Stochastic branching models allow for inference of speciation and extinction rates. In these tutorials we focus on the different types of macroevolutionary models to study diversification processes and thus the diversification-rate parameters themselves.

Macroevolutionary diversification rate estimation focuses on different key hypothesis, which may include: adaptive radiation, diversity-dependent and character diversification, key innovations, and mass extinction. We classify these hypotheses primarily into questions whether diversification rates vary through time, and if so, whether some external, global factor has driven diversification rate changes, or if diversification rates vary among lineages, and if so, whether some species specific factor is correlated with the diversification rates.

Below, we describe each of the fundamental questions regarding diversification rates.

*What is the global rate of diversification in my phylogeny?*
The most basic models estimate parameters of the birth-death process
(*i.e.*, rates of speciation and extinction, or composite parameters
such as net-diversification and relative-extinction rates)
under the assumption that rates have remained constant across lineages and through time.
This is the most basic example and should be treated as a primer and introduction into the topic.

For more information, we recommend the Simple Diversification Rate Estimation.

*Is there diversification rate variation through time in my phylogeny?*
There are several reasons why diversification rates for the entire study group can vary through time, for example:
adaptive radiation, diversity dependence and mass-extinction events.
We can detect a signal any of these causes by detecting diversification rate variation through time.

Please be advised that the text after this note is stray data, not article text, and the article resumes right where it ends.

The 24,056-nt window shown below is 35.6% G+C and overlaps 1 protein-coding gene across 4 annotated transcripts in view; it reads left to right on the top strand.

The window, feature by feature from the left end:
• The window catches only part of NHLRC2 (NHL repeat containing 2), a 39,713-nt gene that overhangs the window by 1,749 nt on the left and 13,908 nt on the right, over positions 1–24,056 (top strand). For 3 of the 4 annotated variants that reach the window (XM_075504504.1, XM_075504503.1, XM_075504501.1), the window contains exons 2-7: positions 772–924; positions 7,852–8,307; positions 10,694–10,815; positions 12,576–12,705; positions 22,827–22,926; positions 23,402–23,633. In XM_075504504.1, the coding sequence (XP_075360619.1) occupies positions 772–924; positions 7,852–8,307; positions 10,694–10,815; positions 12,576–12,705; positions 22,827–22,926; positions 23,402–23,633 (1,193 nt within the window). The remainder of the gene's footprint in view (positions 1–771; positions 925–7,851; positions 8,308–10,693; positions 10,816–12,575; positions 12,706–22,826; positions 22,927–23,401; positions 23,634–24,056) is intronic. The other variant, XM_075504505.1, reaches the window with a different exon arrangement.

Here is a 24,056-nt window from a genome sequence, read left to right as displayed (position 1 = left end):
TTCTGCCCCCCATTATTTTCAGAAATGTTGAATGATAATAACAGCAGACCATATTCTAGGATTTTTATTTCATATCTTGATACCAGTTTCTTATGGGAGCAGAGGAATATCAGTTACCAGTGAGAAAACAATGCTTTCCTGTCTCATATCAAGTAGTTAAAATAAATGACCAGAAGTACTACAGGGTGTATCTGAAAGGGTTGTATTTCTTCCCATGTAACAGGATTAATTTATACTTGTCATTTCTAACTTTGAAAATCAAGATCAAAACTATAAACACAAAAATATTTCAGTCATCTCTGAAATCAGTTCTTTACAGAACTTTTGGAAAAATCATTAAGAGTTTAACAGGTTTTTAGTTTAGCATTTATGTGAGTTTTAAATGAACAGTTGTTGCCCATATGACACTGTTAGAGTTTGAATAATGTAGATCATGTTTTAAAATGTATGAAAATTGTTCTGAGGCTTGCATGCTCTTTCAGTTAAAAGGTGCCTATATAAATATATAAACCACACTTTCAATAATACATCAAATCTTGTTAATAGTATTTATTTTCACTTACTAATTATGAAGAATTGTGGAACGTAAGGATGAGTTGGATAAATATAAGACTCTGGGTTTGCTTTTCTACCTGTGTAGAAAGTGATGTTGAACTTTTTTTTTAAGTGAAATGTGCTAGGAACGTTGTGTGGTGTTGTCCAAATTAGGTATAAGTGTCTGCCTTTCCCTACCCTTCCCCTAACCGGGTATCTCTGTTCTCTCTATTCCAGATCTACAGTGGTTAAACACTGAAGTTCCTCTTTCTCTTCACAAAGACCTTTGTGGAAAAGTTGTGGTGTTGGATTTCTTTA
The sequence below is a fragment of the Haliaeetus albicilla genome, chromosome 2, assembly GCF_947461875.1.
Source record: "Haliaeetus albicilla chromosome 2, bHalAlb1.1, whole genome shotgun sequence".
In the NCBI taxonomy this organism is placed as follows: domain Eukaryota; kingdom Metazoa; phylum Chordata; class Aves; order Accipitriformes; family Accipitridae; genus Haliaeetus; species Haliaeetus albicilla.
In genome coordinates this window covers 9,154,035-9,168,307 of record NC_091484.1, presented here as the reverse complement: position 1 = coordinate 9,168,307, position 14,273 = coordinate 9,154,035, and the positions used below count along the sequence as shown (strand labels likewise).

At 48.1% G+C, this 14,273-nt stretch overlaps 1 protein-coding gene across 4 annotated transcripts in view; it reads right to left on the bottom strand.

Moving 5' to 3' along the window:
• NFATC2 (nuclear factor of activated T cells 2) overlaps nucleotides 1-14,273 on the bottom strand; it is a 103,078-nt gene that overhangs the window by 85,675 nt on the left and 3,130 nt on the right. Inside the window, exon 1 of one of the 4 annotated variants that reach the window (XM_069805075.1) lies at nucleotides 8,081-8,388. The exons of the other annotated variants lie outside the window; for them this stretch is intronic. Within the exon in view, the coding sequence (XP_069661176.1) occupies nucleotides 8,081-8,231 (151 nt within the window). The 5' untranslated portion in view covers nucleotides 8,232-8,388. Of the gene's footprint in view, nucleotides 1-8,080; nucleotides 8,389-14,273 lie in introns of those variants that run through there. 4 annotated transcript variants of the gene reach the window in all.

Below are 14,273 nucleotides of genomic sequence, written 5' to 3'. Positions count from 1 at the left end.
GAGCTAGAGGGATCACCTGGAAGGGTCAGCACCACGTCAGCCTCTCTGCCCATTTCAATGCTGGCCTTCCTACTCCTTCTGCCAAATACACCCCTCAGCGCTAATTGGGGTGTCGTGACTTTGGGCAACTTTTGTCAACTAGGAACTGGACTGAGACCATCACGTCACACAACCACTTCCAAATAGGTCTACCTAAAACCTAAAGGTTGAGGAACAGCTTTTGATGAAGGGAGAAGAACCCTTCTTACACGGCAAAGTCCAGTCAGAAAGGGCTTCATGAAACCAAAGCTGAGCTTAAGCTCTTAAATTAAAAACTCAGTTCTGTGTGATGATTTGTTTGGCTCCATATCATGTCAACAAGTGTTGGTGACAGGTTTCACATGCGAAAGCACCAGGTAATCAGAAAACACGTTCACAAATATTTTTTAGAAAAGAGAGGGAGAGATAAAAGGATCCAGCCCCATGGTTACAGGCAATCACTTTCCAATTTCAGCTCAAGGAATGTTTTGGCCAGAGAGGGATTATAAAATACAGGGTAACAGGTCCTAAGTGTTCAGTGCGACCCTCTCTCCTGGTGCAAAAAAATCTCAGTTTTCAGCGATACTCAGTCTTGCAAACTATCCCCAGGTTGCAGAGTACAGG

The different tutorials references below cover different scenarios for diversification rate variation through time. The common theme of these studies is that the diversification process is tree-wide, that is, all lineages of the study group have the exact same rates at a given time.

In ‘RevBayes’ we use an episodic birth-death model to study diversification rate variation through time. That is, we assume that diversification rates are constant within an epoch but may shift between episodes (Stadler (2011), Höhna (2015)). Then, we are estimating the diversification rates for each episode, and thus diversification rate variation through time.

You can find examples and more information in the Episodic Diversification Rate Estimation.

Another question in this category asks whether our study tree was impacted by a mass-extinction event (where a large fraction of the standing species diversity is suddenly lost, e.g., Höhna (2015), May et al. (2016)).

*Are diversification rates correlated with some abiotic (e.g., environmental) variable in my phylogeny?*
If we have found evidence in the previous section that diversification rates vary through time,
then we can start asking the question whether these changes in diversification
rates are driven by some abiotic (e.g., environmental) factors.
For example, we can ask whether changes in diversification rates are correlated with
environmental factors, such as environmental CO_{2} or temperature (Condamine et al. 2013; Condamine et al. 2018).

You can find examples and more information in the Environmental-dependent Speciation & Extinction Rates.

*Is there evidence that diversification rates have varied across the branches of my phylogeny?*
Have there been significant diversification-rate shifts along branches in my phylogeny,
and if so, how many shifts, what magnitude of rate-shifts and along which branches?